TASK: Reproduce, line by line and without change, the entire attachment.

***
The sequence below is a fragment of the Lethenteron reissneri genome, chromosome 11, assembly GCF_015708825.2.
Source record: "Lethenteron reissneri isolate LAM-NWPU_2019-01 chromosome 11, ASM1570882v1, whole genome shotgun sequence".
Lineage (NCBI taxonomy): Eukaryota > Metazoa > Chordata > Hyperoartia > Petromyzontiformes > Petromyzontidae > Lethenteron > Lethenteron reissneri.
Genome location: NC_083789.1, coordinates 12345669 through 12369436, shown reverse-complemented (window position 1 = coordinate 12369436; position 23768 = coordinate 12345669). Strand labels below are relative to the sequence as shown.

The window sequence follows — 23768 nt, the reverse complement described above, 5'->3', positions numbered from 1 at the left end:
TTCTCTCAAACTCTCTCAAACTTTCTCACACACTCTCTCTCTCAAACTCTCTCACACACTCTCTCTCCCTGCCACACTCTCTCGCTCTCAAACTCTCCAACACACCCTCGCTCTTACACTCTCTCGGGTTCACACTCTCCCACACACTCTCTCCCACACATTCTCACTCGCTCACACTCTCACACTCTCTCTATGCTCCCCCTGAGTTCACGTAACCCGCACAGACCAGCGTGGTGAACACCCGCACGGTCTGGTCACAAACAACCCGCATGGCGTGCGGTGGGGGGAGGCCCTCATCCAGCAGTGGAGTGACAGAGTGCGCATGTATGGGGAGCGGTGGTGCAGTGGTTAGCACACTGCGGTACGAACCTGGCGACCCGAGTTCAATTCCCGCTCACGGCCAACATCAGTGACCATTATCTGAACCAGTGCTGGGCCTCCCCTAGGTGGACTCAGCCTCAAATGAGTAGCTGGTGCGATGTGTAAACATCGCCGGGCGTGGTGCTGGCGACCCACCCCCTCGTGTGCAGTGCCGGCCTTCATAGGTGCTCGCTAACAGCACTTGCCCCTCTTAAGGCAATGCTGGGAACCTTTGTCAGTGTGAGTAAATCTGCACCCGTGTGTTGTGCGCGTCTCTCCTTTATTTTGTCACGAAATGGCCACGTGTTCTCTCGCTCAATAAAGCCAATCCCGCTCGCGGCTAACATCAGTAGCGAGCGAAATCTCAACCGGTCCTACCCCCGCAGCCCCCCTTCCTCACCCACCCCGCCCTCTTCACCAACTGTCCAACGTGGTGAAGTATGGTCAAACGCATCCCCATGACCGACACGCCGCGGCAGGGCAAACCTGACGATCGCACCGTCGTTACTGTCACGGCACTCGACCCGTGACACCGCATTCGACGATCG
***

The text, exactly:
The sequence below is a fragment of the Lethenteron reissneri genome, chromosome 11, assembly GCF_015708825.2.
Source record: "Lethenteron reissneri isolate LAM-NWPU_2019-01 chromosome 11, ASM1570882v1, whole genome shotgun sequence".
Lineage (NCBI taxonomy): Eukaryota > Metazoa > Chordata > Hyperoartia > Petromyzontiformes > Petromyzontidae > Lethenteron > Lethenteron reissneri.
Genome location: NC_083789.1, coordinates 12345669 through 12369436, shown reverse-complemented (window position 1 = coordinate 12369436; position 23768 = coordinate 12345669). Strand labels below are relative to the sequence as shown.

The window sequence follows — 23768 nt, the reverse complement described above, 5'->3', positions numbered from 1 at the left end:
TTCTCTCAAACTCTCTCAAACTTTCTCACACACTCTCTCTCTCAAACTCTCTCACACACTCTCTCTCCCTGCCACACTCTCTCGCTCTCAAACTCTCCAACACACCCTCGCTCTTACACTCTCTCGGGTTCACACTCTCCCACACACTCTCTCCCACACATTCTCACTCGCTCACACTCTCACACTCTCTCTATGCTCCCCCTGAGTTCACGTAACCCGCACAGACCAGCGTGGTGAACACCCGCACGGTCTGGTCACAAACAACCCGCATGGCGTGCGGTGGGGGGAGGCCCTCATCCAGCAGTGGAGTGACAGAGTGCGCATGTATGGGGAGCGGTGGTGCAGTGGTTAGCACACTGCGGTACGAACCTGGCGACCCGAGTTCAATTCCCGCTCACGGCCAACATCAGTGACCATTATCTGAACCAGTGCTGGGCCTCCCCTAGGTGGACTCAGCCTCAAATGAGTAGCTGGTGCGATGTGTAAACATCGCCGGGCGTGGTGCTGGCGACCCACCCCCTCGTGTGCAGTGCCGGCCTTCATAGGTGCTCGCTAACAGCACTTGCCCCTCTTAAGGCAATGCTGGGAACCTTTGTCAGTGTGAGTAAATCTGCACCCGTGTGTTGTGCGCGTCTCTCCTTTATTTTGTCACGAAATGGCCACGTGTTCTCTCGCTCAATAAAGCCAATCCCGCTCGCGGCTAACATCAGTAGCGAGCGAAATCTCAACCGGTCCTACCCCCGCAGCCCCCCTTCCTCACCCACCCCGCCCTCTTCACCAACTGTCCAACGTGGTGAAGTATGGTCAAACGCATCCCCATGACCGACACGCCGCGGCAGGGCAAACCTGACGATCGCACCGTCGTTACTGTCACGGCACTCGACCCGTGACACCGCATTCGACGATCG